FRESH questions are being asked about the decision to offer refunds for Lendal Bridge fines.
This evening, the City of York Council's cabinet made a formal decision that Lendal Bridge legal challenge will be dropped and drivers will be offered a refund for their fines, but the plans have already been called into question by opposition parties.
In a brief half hour meeting, the cabinet members approved the plan meaning council officers will now have to work out a refunds application process to give back the 60,000 fines issued during the trial closure.
In the meeting, cabinet member for transport Cllr David Levene said the trial had not been about making money but about tackling issues of congestion, air quality, and public transport in the city, but almost three months after the council first lodged its legal appeal about Lendal Bridge, public concern was growing meaning it was time to move on.
Along with council leader Cllr James Alexander and cabinet member Cllr Janet Looker, he called for the other parties to take part in the cross party congestion commission.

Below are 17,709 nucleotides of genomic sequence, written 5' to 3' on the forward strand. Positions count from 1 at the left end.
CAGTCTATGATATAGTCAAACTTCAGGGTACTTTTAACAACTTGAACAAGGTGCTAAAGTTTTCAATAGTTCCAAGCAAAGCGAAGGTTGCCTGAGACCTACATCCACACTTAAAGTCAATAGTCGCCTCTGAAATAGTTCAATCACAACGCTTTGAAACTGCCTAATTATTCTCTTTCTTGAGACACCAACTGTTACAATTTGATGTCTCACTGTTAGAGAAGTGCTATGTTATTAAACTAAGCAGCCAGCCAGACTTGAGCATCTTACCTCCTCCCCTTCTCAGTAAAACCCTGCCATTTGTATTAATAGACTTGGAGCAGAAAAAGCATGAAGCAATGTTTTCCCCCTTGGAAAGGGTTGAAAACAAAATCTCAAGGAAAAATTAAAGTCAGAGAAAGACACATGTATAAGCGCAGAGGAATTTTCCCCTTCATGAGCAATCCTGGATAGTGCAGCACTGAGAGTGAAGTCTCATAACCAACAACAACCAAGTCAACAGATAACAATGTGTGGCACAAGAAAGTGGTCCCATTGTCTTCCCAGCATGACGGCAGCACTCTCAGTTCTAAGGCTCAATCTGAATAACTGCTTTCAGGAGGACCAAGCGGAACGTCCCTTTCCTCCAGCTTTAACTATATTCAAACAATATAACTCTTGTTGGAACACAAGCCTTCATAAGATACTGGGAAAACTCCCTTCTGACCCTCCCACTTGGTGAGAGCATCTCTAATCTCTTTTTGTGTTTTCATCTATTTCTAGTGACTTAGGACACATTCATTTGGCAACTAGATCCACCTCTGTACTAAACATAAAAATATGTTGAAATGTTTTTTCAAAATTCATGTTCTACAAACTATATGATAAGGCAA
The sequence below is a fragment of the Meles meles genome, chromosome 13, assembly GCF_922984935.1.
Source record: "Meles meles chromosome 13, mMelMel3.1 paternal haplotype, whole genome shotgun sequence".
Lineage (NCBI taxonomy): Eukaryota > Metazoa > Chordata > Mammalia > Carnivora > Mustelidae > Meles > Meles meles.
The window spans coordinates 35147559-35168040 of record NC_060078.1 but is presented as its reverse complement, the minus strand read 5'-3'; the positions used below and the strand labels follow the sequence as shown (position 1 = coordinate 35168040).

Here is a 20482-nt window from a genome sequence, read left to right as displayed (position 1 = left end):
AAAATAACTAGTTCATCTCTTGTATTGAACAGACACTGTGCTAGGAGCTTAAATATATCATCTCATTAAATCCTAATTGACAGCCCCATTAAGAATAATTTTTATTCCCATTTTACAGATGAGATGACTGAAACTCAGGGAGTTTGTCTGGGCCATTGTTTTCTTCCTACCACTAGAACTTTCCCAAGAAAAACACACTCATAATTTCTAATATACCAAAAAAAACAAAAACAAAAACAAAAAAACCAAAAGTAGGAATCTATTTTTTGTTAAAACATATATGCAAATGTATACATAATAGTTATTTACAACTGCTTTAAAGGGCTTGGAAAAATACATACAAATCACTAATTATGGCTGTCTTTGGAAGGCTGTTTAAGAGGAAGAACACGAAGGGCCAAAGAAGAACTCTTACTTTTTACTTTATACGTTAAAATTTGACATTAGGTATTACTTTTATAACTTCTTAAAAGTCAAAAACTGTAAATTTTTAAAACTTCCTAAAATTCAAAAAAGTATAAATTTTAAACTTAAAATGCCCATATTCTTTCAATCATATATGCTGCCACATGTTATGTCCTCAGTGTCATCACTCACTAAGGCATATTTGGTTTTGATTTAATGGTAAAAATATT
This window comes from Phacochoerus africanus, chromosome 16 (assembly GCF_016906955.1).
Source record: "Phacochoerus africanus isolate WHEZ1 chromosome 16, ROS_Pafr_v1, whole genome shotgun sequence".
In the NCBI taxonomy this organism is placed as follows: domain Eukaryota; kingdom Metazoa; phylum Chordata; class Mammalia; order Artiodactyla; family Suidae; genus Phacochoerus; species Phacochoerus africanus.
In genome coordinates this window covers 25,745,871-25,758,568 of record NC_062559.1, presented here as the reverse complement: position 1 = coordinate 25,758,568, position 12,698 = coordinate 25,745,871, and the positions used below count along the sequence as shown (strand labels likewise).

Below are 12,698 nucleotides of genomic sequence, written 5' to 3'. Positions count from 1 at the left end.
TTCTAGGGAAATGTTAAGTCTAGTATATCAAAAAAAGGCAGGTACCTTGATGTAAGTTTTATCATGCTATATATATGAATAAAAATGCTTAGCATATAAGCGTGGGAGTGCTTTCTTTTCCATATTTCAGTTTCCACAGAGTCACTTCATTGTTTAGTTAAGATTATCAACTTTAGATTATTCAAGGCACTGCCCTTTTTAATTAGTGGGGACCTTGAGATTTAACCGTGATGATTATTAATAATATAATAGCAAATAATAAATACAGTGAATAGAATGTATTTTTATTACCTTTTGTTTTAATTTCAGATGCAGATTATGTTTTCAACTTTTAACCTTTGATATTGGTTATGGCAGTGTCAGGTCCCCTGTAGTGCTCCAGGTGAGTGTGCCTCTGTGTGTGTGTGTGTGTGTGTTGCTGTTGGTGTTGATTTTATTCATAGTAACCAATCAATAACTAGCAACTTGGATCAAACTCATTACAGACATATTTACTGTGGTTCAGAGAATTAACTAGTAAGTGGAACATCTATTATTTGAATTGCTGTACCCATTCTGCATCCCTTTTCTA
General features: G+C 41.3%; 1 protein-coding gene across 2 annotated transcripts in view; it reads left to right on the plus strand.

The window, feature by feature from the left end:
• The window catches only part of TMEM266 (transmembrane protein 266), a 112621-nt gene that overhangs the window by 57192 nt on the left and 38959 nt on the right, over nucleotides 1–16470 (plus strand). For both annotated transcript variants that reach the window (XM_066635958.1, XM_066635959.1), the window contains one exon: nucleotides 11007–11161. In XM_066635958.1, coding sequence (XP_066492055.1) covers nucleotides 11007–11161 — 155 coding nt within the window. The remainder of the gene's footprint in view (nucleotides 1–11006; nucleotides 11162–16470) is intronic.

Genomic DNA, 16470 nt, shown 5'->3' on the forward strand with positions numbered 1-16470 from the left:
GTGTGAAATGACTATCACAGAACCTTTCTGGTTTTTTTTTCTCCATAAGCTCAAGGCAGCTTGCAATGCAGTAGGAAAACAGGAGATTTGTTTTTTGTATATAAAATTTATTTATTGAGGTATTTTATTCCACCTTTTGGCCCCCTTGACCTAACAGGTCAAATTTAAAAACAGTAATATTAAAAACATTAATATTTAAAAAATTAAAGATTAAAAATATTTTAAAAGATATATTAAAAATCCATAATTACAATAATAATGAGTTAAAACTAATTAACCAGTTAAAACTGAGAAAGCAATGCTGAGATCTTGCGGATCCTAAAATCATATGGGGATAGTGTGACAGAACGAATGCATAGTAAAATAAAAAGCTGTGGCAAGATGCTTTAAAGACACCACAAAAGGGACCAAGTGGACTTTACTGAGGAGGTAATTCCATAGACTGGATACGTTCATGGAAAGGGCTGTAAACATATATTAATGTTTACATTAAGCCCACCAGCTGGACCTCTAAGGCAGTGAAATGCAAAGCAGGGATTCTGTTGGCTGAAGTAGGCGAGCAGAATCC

But after the meeting both the Conservative and Liberal Democrat groups confirmed they would be "calling in" the refunds decision, meaning it has to go before another committee meeting before it can be finally approved.
Conservative group leader Chris Steward said his party wanted to see the refunds issued across the board, not just to those who apply.
Liberal Democrat member Ian Cuthbertson made a case for all fines to be refunded in full without question. He said the trial had done serious damage to the city, and a single block repayment would be the most straightforward way to proceed.
After the meeting, Liberal Democrat group leader Keith Aspden added: "If the fines are not repaid automatically, this risks doing further reputational damage to York through an unclear individual repayment process, where some get their money back but others don’t. It will also create the impression that the council is trying to hang on to as much of the fine money as possible."
The cabinet meeting also saw approval for a scheme to offer business rate relief to shops opening up on Front Street, Acomb, as part of a plan to regenerate the area, and a report on Fairtrade in the city discussed.
Cabinet members spoke in support of the Fairtrade movement, and gave their approval to plans to renew the city's Fairtrade status, and to look at new ways of promoting Fairtrade produce around York.